This following article is presented for entertainment purposes. It is not intended as scholarly research or a final authority on the subject.
It’s Me-Me Monday and time to share something I like. How about Easy Rider (1969)?
A man went looking for America. And couldn’t find it anywhere.
Peter Fonda and Dennis Hopper starred in the movie. Their characters were named Wyatt and Billy, ostensibly after Wyatt Earp and Billy the Kid. Wyatt (Fonda) is the idealistic dreamer, appreciative of help and always willing to help others. Billy (Hopper) is more cynical, often paranoid, and obviously out for himself.
The plot is simple enough.
Wyatt and Billy (Fonda and Hopper) smuggle cocaine from Mexico to California, where they sell the cocaine for a big bunch of money. They plan to meander east and arrive in New Orleans for Mardi Gras. After that, they’ll retire to Florida and live like kings for the rest of their lives. Below is the trailer:
The best laid plans don’t always work out. The social tensions of the late 1960s impede the protagonist’s journey to a perfect America. Each destination–the hippie commune, the farm, the jailhouse, Mardi Gras–presents contrasting views of ideals.
The open landscapes and the heroes riding their iron horses makes Easy Rider feel like a western. It’s more than that, though. It’s a biker movie. It’s a road movie. It’s a statement.
The statement is well represented by a scene early in the movie in which Wyatt (Fonda) takes off his watch and throws it on the ground. It’s like he’s shedding all convention, all expectations, and is headed wherever the road may take him.
The time theme runs throughout the movie. Even though Wyatt (Fonda) has thrown down his watch and all its constraints, he learns he’s still expected to keep a schedule. At one point he says, “I’m hip about time.” Wyatt seems to question if he’s really left anything behind.
Jack Nicholson plays George Hanson, an alcoholic ACLU lawyer. His character adds some comic moments to to the movie:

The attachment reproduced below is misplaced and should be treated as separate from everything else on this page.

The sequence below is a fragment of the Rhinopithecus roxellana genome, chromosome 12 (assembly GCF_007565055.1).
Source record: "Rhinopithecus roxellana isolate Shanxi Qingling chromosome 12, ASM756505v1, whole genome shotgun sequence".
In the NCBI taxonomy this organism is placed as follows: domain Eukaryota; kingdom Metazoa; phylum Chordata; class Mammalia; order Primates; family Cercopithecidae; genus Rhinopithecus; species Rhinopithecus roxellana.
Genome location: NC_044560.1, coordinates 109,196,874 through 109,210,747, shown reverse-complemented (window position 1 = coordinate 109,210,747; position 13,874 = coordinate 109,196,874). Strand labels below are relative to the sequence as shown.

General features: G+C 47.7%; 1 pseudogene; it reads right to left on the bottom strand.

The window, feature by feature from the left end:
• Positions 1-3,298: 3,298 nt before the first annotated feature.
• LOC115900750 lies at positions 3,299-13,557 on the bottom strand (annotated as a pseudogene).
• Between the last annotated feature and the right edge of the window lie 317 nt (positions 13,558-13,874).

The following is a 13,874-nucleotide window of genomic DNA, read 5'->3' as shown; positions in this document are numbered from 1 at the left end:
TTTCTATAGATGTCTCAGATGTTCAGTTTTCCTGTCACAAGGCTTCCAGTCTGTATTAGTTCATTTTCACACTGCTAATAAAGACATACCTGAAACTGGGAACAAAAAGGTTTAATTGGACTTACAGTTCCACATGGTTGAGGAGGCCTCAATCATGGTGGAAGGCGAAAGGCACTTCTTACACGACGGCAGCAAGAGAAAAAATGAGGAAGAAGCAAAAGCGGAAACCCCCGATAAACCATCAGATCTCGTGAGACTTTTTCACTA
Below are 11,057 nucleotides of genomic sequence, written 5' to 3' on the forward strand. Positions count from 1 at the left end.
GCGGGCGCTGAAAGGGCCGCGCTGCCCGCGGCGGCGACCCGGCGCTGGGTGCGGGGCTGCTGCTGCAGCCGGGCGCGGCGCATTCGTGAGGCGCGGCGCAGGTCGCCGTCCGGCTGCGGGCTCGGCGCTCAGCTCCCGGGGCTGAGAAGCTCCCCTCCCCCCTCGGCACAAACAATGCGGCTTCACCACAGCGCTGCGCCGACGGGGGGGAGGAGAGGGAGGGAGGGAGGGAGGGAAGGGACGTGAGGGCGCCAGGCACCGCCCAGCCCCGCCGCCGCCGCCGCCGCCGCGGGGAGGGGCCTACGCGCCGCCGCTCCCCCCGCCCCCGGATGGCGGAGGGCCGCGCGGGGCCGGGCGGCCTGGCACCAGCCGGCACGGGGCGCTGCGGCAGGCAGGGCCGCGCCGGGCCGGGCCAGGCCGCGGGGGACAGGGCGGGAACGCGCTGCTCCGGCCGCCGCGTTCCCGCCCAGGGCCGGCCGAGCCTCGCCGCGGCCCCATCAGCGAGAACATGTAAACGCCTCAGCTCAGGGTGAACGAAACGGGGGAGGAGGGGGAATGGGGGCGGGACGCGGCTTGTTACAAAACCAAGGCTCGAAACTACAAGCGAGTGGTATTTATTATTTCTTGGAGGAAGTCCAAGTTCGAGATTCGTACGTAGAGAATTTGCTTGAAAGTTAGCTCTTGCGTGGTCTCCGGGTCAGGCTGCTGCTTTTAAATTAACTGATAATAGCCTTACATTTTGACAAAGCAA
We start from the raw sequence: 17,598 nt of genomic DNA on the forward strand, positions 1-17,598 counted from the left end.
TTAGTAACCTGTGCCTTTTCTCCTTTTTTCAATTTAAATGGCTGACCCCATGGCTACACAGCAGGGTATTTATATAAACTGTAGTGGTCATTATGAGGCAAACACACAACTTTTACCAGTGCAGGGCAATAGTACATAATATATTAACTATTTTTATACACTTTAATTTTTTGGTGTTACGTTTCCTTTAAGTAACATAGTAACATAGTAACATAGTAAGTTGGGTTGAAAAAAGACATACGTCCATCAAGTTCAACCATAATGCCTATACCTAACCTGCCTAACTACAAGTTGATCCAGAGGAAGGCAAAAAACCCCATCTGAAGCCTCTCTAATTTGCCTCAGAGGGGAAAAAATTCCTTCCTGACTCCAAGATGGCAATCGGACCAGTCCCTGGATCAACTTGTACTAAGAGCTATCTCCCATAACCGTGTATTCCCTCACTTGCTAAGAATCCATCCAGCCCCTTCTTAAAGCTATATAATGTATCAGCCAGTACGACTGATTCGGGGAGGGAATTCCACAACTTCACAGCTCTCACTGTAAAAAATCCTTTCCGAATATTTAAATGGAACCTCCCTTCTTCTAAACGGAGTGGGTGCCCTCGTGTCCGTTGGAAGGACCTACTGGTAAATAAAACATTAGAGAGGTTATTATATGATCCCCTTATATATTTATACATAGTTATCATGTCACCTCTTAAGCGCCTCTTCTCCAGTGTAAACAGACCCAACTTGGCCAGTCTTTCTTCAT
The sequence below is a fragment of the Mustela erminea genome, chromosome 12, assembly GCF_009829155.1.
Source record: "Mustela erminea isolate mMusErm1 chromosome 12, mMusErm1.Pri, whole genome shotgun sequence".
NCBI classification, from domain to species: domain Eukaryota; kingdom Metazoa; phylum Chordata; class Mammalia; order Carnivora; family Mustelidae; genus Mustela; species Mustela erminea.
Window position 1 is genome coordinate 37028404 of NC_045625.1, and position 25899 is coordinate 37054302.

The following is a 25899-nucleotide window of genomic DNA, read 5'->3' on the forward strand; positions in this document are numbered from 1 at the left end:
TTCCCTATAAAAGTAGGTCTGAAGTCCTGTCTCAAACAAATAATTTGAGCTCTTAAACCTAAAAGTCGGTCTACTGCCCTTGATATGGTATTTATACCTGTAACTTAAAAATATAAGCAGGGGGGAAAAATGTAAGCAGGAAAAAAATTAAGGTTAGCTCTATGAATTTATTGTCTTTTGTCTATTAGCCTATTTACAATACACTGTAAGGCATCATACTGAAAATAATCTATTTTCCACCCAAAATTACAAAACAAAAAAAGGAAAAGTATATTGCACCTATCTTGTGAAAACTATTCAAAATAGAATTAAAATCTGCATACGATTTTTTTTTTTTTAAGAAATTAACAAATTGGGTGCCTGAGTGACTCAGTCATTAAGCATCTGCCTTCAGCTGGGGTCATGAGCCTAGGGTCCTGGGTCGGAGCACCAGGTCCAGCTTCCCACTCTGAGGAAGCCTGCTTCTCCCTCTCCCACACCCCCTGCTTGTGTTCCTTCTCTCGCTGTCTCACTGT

For an independent film of the day, Easy Rider grossed huge money and is considered groundbreaking. Its mix of drug use, hippie communes, and bikers repeatedly question where one finds freedom and individuality.
The film was added to the Library of Congress National Registry in 1998.
Easy Rider’s soundtrack featured music by Steppenwolf, The Byrds, The Jimi Hendrix Experience, and The Band. Bob Dylan wrote the first verse of “The Ballad of Easy Rider.” Roger McGuinn of the Byrds completed the song and performed it in the movie.
Since it’s Me-Me Monday, I’ll share my favorite song from Easy Rider:
Trivia: The motorcycles used in Easy Rider were stolen before the significance of the film was known. It is believed they were stripped down and sold for parts. Many replicas of Captain America’s chopper exist today.
Easy Rider appeals to me because I love the idea of riding an endless road on an iron horse. The idea of no longer being hip about time seems an impossible dream.
I imagine the wind stinging my face and the sunlight burning down on my skin. The smells of oil and asphalt and exhaust are heady perfume as the yellow stripes flash by. The engine’s roar and the whine of the tires on the road become a whole rhythm unto themselves.
I’m always lost in the romance and simplicity of it. That is, until it rains.
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